Hughie Morrison intends to give Telecaster time to recover from his Investec Derby disappointment and bring him back for the Juddmonte International at York in August.
A return to the scene of the colt’s best performance so far – his Dante Stakes victory last month – is likely after Epsom proved a step too far, too quickly.
The strongly-fancied 5-1 shot went from holding every chance to weakening quickly and trailing in last of 13 behind the Aidan O’Brien-trained Anthony Van Dyck.
“We’ll just sit down and think about it. It’s going to be a difficult judgement, because he looks great this morning,” said Morrison, whose New Approach colt had been supplemented at a cost of £85,000.
“We won’t want to go backwards (in class) – we’ve won a Group Two. We’ve won maybe the best three-year-old race beyond a mile of the season so far.
“He’s in the Irish Derby, the Eclipse, the Grand Prix de Paris – but they might all come too soon.
“We might just put him away and run him at York.
“Obviously the Derby was a very competitive race. But there wasn’t a ‘stand-out’ victory – with five horses finishing within a length.”
Morrison voiced his admiration for the chief protagonists, nonetheless, and their endeavours which ensured a fitting spectacle.
“A lot of very good horses – and good luck to the Coolmore guys,” said the Berkshire trainer.
“They breed these Derby horses – that’s what they do. You have to admire them hugely. If they didn’t do it, the Derby would be a much lesser race without them.”
As for Telecaster, he added: “Yes, he probably will (need a bit of a break).
“You realise, easy with hindsight, when you’re standing in the paddock – looking at these hardened, mature three-year-olds going round like a dozen strong, muscled-up ‘I’ve been there before’ types – and then our boy comes in, looks tall and immature really compared to them.”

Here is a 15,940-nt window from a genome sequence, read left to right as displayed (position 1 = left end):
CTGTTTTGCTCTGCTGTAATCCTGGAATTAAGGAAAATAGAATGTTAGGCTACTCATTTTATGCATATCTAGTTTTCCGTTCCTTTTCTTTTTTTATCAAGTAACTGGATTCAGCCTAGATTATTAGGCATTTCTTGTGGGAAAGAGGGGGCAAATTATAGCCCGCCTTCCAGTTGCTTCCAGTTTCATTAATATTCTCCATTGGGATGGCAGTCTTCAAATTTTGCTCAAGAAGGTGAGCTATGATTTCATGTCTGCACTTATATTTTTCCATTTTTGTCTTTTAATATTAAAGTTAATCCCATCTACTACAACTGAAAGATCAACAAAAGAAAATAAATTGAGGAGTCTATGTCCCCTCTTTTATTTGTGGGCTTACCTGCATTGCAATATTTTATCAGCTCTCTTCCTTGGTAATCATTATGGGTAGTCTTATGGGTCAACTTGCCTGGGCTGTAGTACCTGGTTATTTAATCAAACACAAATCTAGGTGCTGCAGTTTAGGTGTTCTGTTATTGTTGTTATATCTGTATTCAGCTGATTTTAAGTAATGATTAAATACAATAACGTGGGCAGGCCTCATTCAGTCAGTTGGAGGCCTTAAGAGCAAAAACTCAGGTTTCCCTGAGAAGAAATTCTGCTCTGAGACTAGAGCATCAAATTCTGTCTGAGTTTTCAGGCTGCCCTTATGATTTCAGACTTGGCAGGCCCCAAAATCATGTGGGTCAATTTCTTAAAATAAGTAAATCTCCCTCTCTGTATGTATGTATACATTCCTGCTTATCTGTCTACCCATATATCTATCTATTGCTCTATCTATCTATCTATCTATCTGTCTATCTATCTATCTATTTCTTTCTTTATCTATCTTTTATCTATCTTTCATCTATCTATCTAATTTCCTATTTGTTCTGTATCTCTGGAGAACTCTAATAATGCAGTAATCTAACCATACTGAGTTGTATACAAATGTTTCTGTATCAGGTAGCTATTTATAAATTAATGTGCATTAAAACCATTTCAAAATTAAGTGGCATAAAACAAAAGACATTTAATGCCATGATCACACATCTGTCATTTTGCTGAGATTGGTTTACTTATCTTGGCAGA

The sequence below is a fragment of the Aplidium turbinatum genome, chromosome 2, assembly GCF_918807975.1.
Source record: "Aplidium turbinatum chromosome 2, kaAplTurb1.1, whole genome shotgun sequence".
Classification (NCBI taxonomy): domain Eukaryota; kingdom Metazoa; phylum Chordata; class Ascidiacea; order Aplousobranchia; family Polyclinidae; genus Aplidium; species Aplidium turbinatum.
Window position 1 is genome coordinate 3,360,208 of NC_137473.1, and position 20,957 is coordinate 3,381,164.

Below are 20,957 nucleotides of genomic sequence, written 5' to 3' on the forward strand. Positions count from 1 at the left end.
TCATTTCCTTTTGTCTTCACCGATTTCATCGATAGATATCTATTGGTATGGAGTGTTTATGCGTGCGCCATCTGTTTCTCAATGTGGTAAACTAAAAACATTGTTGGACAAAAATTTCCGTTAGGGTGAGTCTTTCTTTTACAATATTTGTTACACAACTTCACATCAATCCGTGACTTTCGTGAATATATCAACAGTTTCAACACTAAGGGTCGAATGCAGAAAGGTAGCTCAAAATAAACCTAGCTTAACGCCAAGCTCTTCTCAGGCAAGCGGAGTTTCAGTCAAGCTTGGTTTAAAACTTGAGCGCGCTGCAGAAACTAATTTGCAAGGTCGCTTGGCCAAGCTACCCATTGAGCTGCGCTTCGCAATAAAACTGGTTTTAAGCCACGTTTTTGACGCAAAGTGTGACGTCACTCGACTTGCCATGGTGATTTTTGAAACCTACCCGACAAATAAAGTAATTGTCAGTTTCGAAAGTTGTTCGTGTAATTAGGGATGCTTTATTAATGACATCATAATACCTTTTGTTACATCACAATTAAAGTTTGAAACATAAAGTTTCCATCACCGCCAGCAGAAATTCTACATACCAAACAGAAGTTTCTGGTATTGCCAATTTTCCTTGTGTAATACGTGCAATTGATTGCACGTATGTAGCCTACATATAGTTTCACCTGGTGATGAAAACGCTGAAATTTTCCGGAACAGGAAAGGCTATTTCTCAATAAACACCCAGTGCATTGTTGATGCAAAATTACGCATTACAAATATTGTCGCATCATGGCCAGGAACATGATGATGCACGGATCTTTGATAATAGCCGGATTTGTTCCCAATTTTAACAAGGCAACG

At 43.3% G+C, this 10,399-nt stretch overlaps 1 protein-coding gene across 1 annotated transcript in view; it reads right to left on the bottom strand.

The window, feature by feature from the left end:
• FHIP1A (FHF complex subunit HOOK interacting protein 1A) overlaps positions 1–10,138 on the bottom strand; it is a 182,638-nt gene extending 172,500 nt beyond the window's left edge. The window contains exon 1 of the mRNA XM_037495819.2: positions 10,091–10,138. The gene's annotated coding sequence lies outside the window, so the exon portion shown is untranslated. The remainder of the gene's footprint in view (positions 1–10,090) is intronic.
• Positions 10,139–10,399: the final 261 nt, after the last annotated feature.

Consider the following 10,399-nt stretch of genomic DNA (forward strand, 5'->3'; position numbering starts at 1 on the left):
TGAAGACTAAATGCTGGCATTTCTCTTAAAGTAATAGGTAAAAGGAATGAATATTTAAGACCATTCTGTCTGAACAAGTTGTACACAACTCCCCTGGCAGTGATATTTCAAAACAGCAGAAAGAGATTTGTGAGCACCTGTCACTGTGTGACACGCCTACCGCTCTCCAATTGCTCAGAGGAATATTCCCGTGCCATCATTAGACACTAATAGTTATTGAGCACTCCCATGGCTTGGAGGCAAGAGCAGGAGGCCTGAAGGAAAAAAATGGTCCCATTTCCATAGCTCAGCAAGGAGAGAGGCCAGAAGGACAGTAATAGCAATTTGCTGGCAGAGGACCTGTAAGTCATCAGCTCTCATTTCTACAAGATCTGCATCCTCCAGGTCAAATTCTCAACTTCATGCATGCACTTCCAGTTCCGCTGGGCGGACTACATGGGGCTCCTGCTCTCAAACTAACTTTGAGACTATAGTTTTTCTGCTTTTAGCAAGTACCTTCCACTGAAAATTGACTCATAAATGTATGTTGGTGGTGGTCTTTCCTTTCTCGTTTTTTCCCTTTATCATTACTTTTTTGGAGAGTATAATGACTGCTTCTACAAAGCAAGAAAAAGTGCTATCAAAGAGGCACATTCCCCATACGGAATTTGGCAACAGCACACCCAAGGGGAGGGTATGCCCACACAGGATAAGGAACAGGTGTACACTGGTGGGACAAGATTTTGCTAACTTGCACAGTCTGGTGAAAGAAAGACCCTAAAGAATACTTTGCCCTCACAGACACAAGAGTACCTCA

The Derby was Telecaster’s fourth race of the season, but Morrison remains content that it was the right decision for connections to pay the supplementary fee to re-enter the equation following his Dante success.
He said: “At the end of the day, our instincts were right.
“Three runs prior to the Derby – for an immature horse, as he obviously was, more than the rest – it just bottoms them out.
“That was why we didn’t put him in (initially). But given we’d won two races, including a Dante, we had to go.
“If we hadn’t run, everybody in the press would have absolutely destroyed us – and quite rightly so.”
Telecaster’s rapid progression meant he had to take his chance.
“Japan was beaten under a length, and we had him well behind in the Dante, so we had to,” said Morrison.
“If we hadn’t gone, I think we would have felt pretty sick this morning.
“But you don’t find out, when you’re running them quickly – especially an immature horse – until you go there.
“If it wasn’t the Derby we wouldn’t have run him for four to six weeks (after the Dante).
“It’s something about that third run in the spring seems to take the edge off them. He was beaten too quickly – he just didn’t pick up.
“It was maybe the nature of the race – they all came to him, and he was shocked. But he was going so well two and a half (furlongs) out, you think not to then pick up he just can’t have run anywhere near his Dante running.”
Morrison reports Telecaster apparently none the worse for the experience.
“He looks fine. He’s obviously a bit tight, but you couldn’t say there was obviously any physical reason why he ran why he did,” he said.
“He didn’t turn up at the Derby – but we know we’ve got a very good horse. There’s no doubt if Telecaster hadn’t been in the race, it would have been a lesser race.”
Morrison believes the horse was beaten too far out to say he did not stay the trip.
“Time will tell, I think. He was beaten too early, I felt, to say it was the distance.
“But it could have been a combination of distance and too quick (since his last run).
“He’s got a lot of speed, that horse. He travels brilliantly well.”